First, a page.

N. EMIL THOMAS is the 26-year-old theatre maker behind Marietta’s New Theatre in the Square. His productions with MTS have collectively earned six Broadway World Atlanta Awards and four Metropolitan Atlanta Theatre Awards. Emil was selected as an emerging director by Victory Gardens Theater in Chicago, and he was given the prestigious opportunity to serve as Assistant Director for one of their mainstage productions. Emil is currently earning his MFA in Directing from DePaul University in Chicago. We caught up with this southern gentleman with a New York attitude to hear his thoughts about MNTS’ current production, PIPELINE.


INTERVIEWER: As Artistic Director, you are responsible for spearheading the selection of shows for MNTS’ seasons. What made you choose PIPELINE? How does this play align with your larger vision for the season and the theater’s mission as a whole?

NET: I had been wanting to do a piece by Dominique Morisseau for some time now. When I started to really dive into Black female playwrights, she was one of the first artists that I discovered. I truly fell in love with the way she uses language, the way she puts women in the forefront of storytelling, and the way she, as I like to describe it, brings August Wilson’s work into the 21st century. I believe that she, in our lineage of Black American theatre, is the next evolution of our work. I had the privilege of working on Morisseau’s work as an Assistant Director at Victory Gardens Theater in Chicago in early 2018, and after hosting all of the talkbacks and really hearing the perspectives of the students, teachers, parents, and community trying to figure out how we come to a solution for the this school-to-prison pipeline system, it was apparent that this was a conversation that belonged on the Emil Stage. It needed to take place in Georgia because this is something happening in our communities today.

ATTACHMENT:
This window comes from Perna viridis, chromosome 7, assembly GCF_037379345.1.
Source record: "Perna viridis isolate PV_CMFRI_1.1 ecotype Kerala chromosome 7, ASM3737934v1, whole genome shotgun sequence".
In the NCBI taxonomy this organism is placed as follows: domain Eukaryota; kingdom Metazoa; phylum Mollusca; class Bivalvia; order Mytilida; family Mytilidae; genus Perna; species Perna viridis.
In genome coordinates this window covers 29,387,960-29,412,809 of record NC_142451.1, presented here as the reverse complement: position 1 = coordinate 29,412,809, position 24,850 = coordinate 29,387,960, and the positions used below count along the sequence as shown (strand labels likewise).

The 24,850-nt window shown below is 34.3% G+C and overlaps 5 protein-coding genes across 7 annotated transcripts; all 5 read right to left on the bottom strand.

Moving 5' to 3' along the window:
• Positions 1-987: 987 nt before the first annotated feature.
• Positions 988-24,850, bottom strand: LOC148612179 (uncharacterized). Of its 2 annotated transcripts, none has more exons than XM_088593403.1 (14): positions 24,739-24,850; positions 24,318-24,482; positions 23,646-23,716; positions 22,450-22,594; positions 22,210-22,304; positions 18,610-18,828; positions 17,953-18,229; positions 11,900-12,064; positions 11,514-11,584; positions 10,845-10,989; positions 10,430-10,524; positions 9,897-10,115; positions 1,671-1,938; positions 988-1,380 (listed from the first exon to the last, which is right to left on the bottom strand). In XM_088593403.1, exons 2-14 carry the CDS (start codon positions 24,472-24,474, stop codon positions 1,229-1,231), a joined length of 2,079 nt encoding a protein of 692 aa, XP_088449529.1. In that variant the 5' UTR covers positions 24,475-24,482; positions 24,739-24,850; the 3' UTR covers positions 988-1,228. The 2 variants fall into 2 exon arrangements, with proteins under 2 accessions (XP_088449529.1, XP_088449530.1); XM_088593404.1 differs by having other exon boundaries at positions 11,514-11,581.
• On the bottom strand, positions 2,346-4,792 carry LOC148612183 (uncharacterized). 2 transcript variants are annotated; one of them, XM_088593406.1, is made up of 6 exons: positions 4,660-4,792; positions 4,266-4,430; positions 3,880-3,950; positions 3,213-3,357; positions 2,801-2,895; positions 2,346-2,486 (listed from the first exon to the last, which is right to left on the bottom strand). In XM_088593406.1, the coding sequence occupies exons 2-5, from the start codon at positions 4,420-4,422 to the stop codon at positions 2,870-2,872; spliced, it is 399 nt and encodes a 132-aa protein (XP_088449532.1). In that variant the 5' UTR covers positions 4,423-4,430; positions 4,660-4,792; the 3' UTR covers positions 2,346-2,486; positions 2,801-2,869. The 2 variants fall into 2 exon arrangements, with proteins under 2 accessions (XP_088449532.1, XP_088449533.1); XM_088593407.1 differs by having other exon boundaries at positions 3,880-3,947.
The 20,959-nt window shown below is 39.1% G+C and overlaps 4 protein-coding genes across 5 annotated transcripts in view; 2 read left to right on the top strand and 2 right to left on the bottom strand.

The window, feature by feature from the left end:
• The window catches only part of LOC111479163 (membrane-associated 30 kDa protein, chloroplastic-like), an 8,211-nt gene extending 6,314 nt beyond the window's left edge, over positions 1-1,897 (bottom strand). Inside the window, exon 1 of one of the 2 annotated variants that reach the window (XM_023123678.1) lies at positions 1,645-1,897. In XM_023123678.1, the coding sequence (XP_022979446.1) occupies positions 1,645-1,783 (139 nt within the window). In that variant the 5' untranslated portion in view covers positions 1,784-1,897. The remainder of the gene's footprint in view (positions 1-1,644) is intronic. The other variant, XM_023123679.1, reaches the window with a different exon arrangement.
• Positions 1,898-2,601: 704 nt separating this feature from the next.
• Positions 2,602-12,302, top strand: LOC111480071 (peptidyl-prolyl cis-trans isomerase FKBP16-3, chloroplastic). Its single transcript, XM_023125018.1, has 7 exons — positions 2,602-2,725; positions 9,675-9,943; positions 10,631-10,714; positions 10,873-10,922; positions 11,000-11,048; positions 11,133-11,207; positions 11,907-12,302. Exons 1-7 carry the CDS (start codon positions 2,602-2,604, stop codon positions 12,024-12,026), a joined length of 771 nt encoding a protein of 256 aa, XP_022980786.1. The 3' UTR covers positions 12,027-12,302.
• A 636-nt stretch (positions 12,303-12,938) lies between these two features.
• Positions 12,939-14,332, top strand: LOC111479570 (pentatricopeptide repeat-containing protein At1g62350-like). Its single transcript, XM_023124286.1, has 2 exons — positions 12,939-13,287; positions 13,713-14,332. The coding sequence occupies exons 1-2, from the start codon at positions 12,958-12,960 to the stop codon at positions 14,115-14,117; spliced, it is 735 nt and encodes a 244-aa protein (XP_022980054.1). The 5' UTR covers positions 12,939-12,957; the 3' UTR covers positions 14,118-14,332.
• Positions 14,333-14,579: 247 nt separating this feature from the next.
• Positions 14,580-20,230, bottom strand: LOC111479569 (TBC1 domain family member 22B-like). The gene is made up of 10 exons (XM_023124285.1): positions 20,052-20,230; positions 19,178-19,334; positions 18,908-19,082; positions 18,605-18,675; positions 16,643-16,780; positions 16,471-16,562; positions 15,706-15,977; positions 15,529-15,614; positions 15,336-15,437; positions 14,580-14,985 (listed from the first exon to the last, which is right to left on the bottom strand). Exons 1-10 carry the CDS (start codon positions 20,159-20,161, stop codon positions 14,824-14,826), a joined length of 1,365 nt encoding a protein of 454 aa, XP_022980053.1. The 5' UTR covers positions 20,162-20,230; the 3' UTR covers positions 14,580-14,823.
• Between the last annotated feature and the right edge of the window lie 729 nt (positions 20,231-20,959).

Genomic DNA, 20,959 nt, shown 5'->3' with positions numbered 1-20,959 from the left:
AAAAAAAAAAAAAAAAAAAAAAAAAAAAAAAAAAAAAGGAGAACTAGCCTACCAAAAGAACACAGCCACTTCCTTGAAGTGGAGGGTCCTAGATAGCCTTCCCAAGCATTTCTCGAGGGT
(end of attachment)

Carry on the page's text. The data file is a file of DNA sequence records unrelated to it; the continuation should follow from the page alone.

We at MNTS are very interested in building up the work that we do that involves students, teachers, and education, so this piece really checks off all the boxes for us. I specifically wanted a female director this season and to give her a piece that had female characters at the forefront. Morisseau wrote a perfect piece for all that, and it seemed fitting to have it as the opener for this year. 

INTERVIEWER: Speaking of directors, what made you select Mia Kristin Smith to direct this work? What made this piece and this director a natural pair?